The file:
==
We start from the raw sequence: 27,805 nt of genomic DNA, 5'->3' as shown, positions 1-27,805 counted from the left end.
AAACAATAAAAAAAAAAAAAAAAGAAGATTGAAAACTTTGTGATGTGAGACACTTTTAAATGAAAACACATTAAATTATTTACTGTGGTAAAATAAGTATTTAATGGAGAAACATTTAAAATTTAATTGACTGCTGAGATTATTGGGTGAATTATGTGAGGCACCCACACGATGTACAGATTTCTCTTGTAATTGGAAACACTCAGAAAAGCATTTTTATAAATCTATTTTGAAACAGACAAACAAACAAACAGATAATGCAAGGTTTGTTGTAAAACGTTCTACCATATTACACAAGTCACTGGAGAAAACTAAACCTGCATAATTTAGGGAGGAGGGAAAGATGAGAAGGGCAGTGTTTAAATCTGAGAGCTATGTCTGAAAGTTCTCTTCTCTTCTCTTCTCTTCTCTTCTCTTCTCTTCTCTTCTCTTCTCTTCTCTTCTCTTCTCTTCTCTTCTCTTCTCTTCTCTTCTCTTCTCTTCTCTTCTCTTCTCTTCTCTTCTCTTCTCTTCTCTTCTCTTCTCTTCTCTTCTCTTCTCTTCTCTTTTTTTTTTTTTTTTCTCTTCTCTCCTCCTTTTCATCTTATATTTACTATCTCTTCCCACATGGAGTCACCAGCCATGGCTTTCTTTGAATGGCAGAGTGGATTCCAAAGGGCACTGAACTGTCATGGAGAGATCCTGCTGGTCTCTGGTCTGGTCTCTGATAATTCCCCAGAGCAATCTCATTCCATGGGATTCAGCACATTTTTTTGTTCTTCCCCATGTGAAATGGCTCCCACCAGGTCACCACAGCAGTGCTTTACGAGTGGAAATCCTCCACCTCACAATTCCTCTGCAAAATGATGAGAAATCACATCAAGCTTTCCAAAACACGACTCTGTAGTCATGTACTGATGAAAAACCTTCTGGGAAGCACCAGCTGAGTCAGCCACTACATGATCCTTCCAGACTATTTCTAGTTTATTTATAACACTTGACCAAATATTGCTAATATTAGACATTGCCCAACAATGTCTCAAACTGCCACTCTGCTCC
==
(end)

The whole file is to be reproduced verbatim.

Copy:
We start from the raw sequence: 27,805 nt of genomic DNA, 5'->3' as shown, positions 1-27,805 counted from the left end.
AAACAATAAAAAAAAAAAAAAAAGAAGATTGAAAACTTTGTGATGTGAGACACTTTTAAATGAAAACACATTAAATTATTTACTGTGGTAAAATAAGTATTTAATGGAGAAACATTTAAAATTTAATTGACTGCTGAGATTATTGGGTGAATTATGTGAGGCACCCACACGATGTACAGATTTCTCTTGTAATTGGAAACACTCAGAAAAGCATTTTTATAAATCTATTTTGAAACAGACAAACAAACAAACAGATAATGCAAGGTTTGTTGTAAAACGTTCTACCATATTACACAAGTCACTGGAGAAAACTAAACCTGCATAATTTAGGGAGGAGGGAAAGATGAGAAGGGCAGTGTTTAAATCTGAGAGCTATGTCTGAAAGTTCTCTTCTCTTCTCTTCTCTTCTCTTCTCTTCTCTTCTCTTCTCTTCTCTTCTCTTCTCTTCTCTTCTCTTCTCTTCTCTTCTCTTCTCTTCTCTTCTCTTCTCTTCTCTTCTCTTCTCTTCTCTTCTCTTCTCTTCTCTTCTCTTCTCTTCTCTTCTCTTTTTTTTTTTTTTTTCTCTTCTCTCCTCCTTTTCATCTTATATTTACTATCTCTTCCCACATGGAGTCACCAGCCATGGCTTTCTTTGAATGGCAGAGTGGATTCCAAAGGGCACTGAACTGTCATGGAGAGATCCTGCTGGTCTCTGGTCTGGTCTCTGATAATTCCCCAGAGCAATCTCATTCCATGGGATTCAGCACATTTTTTTGTTCTTCCCCATGTGAAATGGCTCCCACCAGGTCACCACAGCAGTGCTTTACGAGTGGAAATCCTCCACCTCACAATTCCTCTGCAAAATGATGAGAAATCACATCAAGCTTTCCAAAACACGACTCTGTAGTCATGTACTGATGAAAAACCTTCTGGGAAGCACCAGCTGAGTCAGCCACTACATGATCCTTCCAGACTATTTCTAGTTTATTTATAACACTTGACCAAATATTGCTAATATTAGACATTGCCCAACAATGTCTCAAACTGCCACTCTGCTCC